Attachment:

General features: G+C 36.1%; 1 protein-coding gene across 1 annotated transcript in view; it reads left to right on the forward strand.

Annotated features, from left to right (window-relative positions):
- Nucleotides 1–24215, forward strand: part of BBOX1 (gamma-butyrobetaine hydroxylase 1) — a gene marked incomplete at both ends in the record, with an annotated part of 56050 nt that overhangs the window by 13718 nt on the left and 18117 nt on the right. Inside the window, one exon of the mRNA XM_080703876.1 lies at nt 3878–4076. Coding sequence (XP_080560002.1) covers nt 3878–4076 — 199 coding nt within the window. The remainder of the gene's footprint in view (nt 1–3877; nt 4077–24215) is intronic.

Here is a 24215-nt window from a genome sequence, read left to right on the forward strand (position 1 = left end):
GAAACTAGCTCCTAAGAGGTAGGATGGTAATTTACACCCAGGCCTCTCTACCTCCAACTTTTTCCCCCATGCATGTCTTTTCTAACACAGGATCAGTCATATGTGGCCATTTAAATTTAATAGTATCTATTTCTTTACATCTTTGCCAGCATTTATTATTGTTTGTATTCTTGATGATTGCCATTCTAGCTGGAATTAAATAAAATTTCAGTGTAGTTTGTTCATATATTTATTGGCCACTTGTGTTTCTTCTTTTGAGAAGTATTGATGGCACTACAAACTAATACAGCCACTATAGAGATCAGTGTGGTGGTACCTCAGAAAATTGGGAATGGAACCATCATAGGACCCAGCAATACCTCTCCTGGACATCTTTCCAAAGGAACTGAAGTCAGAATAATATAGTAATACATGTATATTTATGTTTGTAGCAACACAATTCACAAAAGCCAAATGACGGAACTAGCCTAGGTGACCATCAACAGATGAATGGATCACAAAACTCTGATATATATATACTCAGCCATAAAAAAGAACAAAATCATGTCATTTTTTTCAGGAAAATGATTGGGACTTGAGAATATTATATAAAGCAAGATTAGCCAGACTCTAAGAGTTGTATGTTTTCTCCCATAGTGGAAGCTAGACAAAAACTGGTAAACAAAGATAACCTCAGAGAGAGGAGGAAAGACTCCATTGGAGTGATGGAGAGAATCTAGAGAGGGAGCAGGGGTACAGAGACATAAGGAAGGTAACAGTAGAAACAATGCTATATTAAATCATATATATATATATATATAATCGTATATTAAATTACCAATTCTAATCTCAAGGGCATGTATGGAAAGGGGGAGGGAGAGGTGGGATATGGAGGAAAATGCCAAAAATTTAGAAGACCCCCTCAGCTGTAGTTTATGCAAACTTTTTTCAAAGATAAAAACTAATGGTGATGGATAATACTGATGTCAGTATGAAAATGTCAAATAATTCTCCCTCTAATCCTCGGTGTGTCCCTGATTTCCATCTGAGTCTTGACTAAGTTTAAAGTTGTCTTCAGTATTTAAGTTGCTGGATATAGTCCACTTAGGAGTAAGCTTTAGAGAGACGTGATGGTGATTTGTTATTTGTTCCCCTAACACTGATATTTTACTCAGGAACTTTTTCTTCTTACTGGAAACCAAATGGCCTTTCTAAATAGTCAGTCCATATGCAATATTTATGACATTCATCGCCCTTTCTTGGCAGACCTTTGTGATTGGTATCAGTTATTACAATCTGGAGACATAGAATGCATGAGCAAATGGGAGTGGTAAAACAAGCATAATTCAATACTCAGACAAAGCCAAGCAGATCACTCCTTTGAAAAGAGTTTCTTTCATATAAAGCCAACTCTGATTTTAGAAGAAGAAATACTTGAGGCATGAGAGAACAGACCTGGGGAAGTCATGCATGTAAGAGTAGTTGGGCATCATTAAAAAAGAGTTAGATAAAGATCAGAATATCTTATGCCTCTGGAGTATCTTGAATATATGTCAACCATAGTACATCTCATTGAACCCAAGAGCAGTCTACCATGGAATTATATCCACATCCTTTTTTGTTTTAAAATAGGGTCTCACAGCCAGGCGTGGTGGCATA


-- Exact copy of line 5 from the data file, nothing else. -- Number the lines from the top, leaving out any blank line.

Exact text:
GAAACTAGCTCCTAAGAGGTAGGATGGTAATTTACACCCAGGCCTCTCTACCTCCAACTTTTTCCCCCATGCATGTCTTTTCTAACACAGGATCAGTCATATGTGGCCATTTAAATTTAATAGTATCTATTTCTTTACATCTTTGCCAGCATTTATTATTGTTTGTATTCTTGATGATTGCCATTCTAGCTGGAATTAAATAAAATTTCAGTGTAGTTTGTTCATATATTTATTGGCCACTTGTGTTTCTTCTTTTGAGAAGTATTGATGGCACTACAAACTAATACAGCCACTATAGAGATCAGTGTGGTGGTACCTCAGAAAATTGGGAATGGAACCATCATAGGACCCAGCAATACCTCTCCTGGACATCTTTCCAAAGGAACTGAAGTCAGAATAATATAGTAATACATGTATATTTATGTTTGTAGCAACACAATTCACAAAAGCCAAATGACGGAACTAGCCTAGGTGACCATCAACAGATGAATGGATCACAAAACTCTGATATATATATACTCAGCCATAAAAAAGAACAAAATCATGTCATTTTTTTCAGGAAAATGATTGGGACTTGAGAATATTATATAAAGCAAGATTAGCCAGACTCTAAGAGTTGTATGTTTTCTCCCATAGTGGAAGCTAGACAAAAACTGGTAAACAAAGATAACCTCAGAGAGAGGAGGAAAGACTCCATTGGAGTGATGGAGAGAATCTAGAGAGGGAGCAGGGGTACAGAGACATAAGGAAGGTAACAGTAGAAACAATGCTATATTAAATCATATATATATATATATATAATCGTATATTAAATTACCAATTCTAATCTCAAGGGCATGTATGGAAAGGGGGAGGGAGAGGTGGGATATGGAGGAAAATGCCAAAAATTTAGAAGACCCCCTCAGCTGTAGTTTATGCAAACTTTTTTCAAAGATAAAAACTAATGGTGATGGATAATACTGATGTCAGTATGAAAATGTCAAATAATTCTCCCTCTAATCCTCGGTGTGTCCCTGATTTCCATCTGAGTCTTGACTAAGTTTAAAGTTGTCTTCAGTATTTAAGTTGCTGGATATAGTCCACTTAGGAGTAAGCTTTAGAGAGACGTGATGGTGATTTGTTATTTGTTCCCCTAACACTGATATTTTACTCAGGAACTTTTTCTTCTTACTGGAAACCAAATGGCCTTTCTAAATAGTCAGTCCATATGCAATATTTATGACATTCATCGCCCTTTCTTGGCAGACCTTTGTGATTGGTATCAGTTATTACAATCTGGAGACATAGAATGCATGAGCAAATGGGAGTGGTAAAACAAGCATAATTCAATACTCAGACAAAGCCAAGCAGATCACTCCTTTGAAAAGAGTTTCTTTCATATAAAGCCAACTCTGATTTTAGAAGAAGAAATACTTGAGGCATGAGAGAACAGACCTGGGGAAGTCATGCATGTAAGAGTAGTTGGGCATCATTAAAAAAGAGTTAGATAAAGATCAGAATATCTTATGCCTCTGGAGTATCTTGAATATATGTCAACCATAGTACATCTCATTGAACCCAAGAGCAGTCTACCATGGAATTATATCCACATCCTTTTTTGTTTTAAAATAGGGTCTCACAGCCAGGCGTGGTGGCATA